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Facebook Working On Method To Prevent Revenge Porn

09 November 2017

Facebook did something similar in the us with the help of new photo-matching technology to ensure that people are not able to re-share the image previously reported and tagged as revenge porn, notes TechCrunch.

The Australian government agency e-Safety is partnering with Facebook in an effort to prevent people from sharing intimate images without consent, according to the Australian Broadcasting Corporation.

First, you have to get in touch with the e-Safety Commissioner (Julie Inman Grant in this case), and then they might instruct you to upload your nudes to Facebook Messenger in a conversation with yourself.

Once Facebook is notified, they use image-matching technology to access and tag the image to prevent anyone from sharing it on their platforms. Motherboard spoke with digital forensics expert Lesley Carhart, who explained that while Facebook says it won't store a copy of your nudes, just a copy of the hashes made from them, "the [original, explicit] image is still being transmitted and processed".

"They're not storing the image, they're storing the link and using artificial intelligence and other photo-matching technologies", Grant said.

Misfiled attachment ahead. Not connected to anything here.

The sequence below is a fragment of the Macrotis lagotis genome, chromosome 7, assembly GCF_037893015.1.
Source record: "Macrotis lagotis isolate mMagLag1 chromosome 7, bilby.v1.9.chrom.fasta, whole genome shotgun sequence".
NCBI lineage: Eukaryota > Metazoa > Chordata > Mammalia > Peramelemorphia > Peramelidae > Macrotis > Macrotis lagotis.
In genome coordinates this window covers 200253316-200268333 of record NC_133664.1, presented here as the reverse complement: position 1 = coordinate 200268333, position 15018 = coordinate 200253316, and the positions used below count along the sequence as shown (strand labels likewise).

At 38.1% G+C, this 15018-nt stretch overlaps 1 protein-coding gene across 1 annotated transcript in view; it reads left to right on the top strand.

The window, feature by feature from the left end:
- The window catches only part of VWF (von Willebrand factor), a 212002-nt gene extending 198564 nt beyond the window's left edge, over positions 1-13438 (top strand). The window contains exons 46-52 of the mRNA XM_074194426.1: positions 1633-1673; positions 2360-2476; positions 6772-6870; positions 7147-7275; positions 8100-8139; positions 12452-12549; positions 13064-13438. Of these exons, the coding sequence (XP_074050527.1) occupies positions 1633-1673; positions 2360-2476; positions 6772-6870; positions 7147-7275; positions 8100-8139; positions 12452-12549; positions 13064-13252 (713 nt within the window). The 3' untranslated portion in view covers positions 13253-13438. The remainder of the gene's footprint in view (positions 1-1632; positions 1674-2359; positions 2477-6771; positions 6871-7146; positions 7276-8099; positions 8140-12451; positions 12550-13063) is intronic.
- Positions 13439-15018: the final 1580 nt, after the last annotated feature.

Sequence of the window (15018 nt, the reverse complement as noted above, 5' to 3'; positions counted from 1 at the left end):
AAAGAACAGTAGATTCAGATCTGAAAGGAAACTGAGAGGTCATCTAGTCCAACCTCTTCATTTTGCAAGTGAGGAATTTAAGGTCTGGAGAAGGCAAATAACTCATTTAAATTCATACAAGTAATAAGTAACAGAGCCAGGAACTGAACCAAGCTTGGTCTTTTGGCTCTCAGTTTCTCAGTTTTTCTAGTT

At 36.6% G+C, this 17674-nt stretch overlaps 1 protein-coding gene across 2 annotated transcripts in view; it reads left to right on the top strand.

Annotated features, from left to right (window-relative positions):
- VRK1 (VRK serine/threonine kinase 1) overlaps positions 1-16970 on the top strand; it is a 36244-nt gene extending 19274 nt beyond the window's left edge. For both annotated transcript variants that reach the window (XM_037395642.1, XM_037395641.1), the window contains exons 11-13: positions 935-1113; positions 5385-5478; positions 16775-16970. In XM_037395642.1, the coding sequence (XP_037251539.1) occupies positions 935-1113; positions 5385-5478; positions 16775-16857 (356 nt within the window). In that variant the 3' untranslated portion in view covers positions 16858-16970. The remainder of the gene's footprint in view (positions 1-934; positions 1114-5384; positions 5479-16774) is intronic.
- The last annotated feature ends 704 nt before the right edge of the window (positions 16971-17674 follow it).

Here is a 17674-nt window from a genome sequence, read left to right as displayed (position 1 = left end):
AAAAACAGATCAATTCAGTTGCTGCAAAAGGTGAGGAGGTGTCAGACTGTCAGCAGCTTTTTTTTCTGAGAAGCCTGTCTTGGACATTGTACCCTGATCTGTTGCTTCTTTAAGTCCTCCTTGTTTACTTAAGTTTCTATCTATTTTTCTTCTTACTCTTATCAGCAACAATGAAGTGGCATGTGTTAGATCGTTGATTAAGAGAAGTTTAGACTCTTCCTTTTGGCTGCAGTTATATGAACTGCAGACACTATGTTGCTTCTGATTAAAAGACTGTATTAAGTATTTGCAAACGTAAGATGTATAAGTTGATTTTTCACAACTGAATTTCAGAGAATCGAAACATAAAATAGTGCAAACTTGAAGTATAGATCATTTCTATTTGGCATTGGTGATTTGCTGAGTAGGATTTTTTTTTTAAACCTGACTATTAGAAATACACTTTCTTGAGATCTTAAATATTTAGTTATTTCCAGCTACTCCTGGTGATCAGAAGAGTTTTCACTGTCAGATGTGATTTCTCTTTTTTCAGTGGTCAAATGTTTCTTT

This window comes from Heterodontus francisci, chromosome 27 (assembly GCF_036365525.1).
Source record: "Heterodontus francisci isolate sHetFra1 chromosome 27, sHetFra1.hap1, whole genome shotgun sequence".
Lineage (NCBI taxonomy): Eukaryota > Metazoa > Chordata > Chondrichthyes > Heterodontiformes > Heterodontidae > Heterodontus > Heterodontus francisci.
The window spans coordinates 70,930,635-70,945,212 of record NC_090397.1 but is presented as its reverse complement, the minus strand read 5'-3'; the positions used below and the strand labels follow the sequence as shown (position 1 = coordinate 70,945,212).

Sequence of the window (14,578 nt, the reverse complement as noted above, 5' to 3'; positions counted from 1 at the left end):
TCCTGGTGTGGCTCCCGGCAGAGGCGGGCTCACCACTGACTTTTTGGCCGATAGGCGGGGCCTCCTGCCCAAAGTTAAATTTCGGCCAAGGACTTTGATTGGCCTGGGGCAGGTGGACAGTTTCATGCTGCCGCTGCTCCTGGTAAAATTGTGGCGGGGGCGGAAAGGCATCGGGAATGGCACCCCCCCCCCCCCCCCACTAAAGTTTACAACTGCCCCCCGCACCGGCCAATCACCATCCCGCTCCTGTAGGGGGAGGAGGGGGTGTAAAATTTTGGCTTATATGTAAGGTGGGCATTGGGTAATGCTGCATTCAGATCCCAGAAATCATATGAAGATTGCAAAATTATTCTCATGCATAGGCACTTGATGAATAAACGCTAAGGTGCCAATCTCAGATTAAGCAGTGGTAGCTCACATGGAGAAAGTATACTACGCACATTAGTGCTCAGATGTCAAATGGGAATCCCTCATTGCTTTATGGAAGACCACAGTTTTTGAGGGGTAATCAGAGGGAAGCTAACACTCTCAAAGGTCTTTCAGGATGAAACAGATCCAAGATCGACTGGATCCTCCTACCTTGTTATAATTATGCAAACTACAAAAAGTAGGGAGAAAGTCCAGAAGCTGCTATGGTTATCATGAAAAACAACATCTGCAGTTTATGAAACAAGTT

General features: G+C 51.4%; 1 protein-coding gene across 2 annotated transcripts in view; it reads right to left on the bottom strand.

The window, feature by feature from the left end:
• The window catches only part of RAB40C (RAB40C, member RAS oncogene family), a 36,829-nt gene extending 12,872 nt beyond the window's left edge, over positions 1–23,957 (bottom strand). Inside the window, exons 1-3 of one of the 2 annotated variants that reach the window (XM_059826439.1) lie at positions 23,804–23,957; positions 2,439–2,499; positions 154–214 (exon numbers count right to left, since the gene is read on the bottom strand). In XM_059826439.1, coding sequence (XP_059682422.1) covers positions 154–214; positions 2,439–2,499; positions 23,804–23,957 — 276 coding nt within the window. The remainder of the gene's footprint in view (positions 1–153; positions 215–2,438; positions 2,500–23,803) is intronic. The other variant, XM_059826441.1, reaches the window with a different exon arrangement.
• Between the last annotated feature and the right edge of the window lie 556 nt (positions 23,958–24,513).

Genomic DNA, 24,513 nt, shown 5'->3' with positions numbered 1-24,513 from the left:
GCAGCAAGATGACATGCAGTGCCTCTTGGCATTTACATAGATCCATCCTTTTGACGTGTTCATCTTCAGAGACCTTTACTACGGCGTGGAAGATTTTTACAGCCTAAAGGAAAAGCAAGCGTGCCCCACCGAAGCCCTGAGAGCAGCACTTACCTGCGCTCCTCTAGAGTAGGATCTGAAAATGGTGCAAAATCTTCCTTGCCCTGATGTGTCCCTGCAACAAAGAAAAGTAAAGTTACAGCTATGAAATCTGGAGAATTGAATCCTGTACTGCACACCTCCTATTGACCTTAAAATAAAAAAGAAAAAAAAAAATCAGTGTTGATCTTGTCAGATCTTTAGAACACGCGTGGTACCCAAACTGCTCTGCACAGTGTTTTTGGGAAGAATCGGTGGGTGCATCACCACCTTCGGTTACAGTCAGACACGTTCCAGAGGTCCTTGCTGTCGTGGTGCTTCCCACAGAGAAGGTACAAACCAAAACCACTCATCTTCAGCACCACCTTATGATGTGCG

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Will Facebook in the US get this technology?

Revenge porn is one of the latest online problems, and it's one to which it would seem hard to come up with a solution.

Facebook promises that your naked selfies will be safe with it; it has said that it will not store users' photos on any of its servers. Then the social networking firm, in collaboration with e-Safety, wants the users to upload their intimate photos directly to their messenger.

Facebook says Australia is one of four countries testing out new tools to combat "revenge porn" on the social network.

"But the rest depends on Facebook's security controls around this". One out of 25 Americans have been victims of revenge porn, according to a report from the New York-based Data & Society Research Institute. One in five Australians aged 16-49 have experienced image-based abuse but women aged 18-24 are more often targeted, the eSafety website said. More protections for people who could be affected by revenge porn are desperately needed, but this method of protecting privacy has some people unnerved.

Facebook Working On Method To Prevent Revenge Porn